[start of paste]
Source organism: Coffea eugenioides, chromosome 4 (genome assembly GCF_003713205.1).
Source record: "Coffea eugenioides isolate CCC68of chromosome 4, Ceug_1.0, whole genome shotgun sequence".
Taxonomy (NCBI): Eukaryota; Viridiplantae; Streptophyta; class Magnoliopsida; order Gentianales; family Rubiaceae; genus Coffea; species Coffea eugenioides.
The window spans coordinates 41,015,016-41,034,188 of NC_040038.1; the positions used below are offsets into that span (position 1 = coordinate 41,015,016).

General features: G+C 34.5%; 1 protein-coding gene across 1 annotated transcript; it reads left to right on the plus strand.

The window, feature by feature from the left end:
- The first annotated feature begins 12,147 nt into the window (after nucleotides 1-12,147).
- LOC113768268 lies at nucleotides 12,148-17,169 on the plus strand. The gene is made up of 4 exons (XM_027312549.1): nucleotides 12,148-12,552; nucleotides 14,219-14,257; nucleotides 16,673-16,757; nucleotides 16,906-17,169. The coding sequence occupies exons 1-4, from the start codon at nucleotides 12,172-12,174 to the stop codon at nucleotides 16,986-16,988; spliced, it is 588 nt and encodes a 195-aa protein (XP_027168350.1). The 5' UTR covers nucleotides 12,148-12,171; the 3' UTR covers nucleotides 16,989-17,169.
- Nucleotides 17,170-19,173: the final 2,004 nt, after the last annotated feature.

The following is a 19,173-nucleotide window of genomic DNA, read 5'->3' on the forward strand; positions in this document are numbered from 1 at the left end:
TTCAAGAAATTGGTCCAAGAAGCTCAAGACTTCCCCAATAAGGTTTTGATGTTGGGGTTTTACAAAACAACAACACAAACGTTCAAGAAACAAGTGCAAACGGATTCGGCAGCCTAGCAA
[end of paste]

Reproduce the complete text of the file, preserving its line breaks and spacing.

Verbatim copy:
Source organism: Coffea eugenioides, chromosome 4 (genome assembly GCF_003713205.1).
Source record: "Coffea eugenioides isolate CCC68of chromosome 4, Ceug_1.0, whole genome shotgun sequence".
Taxonomy (NCBI): Eukaryota; Viridiplantae; Streptophyta; class Magnoliopsida; order Gentianales; family Rubiaceae; genus Coffea; species Coffea eugenioides.
The window spans coordinates 41,015,016-41,034,188 of NC_040038.1; the positions used below are offsets into that span (position 1 = coordinate 41,015,016).

General features: G+C 34.5%; 1 protein-coding gene across 1 annotated transcript; it reads left to right on the plus strand.

The window, feature by feature from the left end:
- The first annotated feature begins 12,147 nt into the window (after nucleotides 1-12,147).
- LOC113768268 lies at nucleotides 12,148-17,169 on the plus strand. The gene is made up of 4 exons (XM_027312549.1): nucleotides 12,148-12,552; nucleotides 14,219-14,257; nucleotides 16,673-16,757; nucleotides 16,906-17,169. The coding sequence occupies exons 1-4, from the start codon at nucleotides 12,172-12,174 to the stop codon at nucleotides 16,986-16,988; spliced, it is 588 nt and encodes a 195-aa protein (XP_027168350.1). The 5' UTR covers nucleotides 12,148-12,171; the 3' UTR covers nucleotides 16,989-17,169.
- Nucleotides 17,170-19,173: the final 2,004 nt, after the last annotated feature.

The following is a 19,173-nucleotide window of genomic DNA, read 5'->3' on the forward strand; positions in this document are numbered from 1 at the left end:
TTCAAGAAATTGGTCCAAGAAGCTCAAGACTTCCCCAATAAGGTTTTGATGTTGGGGTTTTACAAAACAACAACACAAACGTTCAAGAAACAAGTGCAAACGGATTCGGCAGCCTAGCAA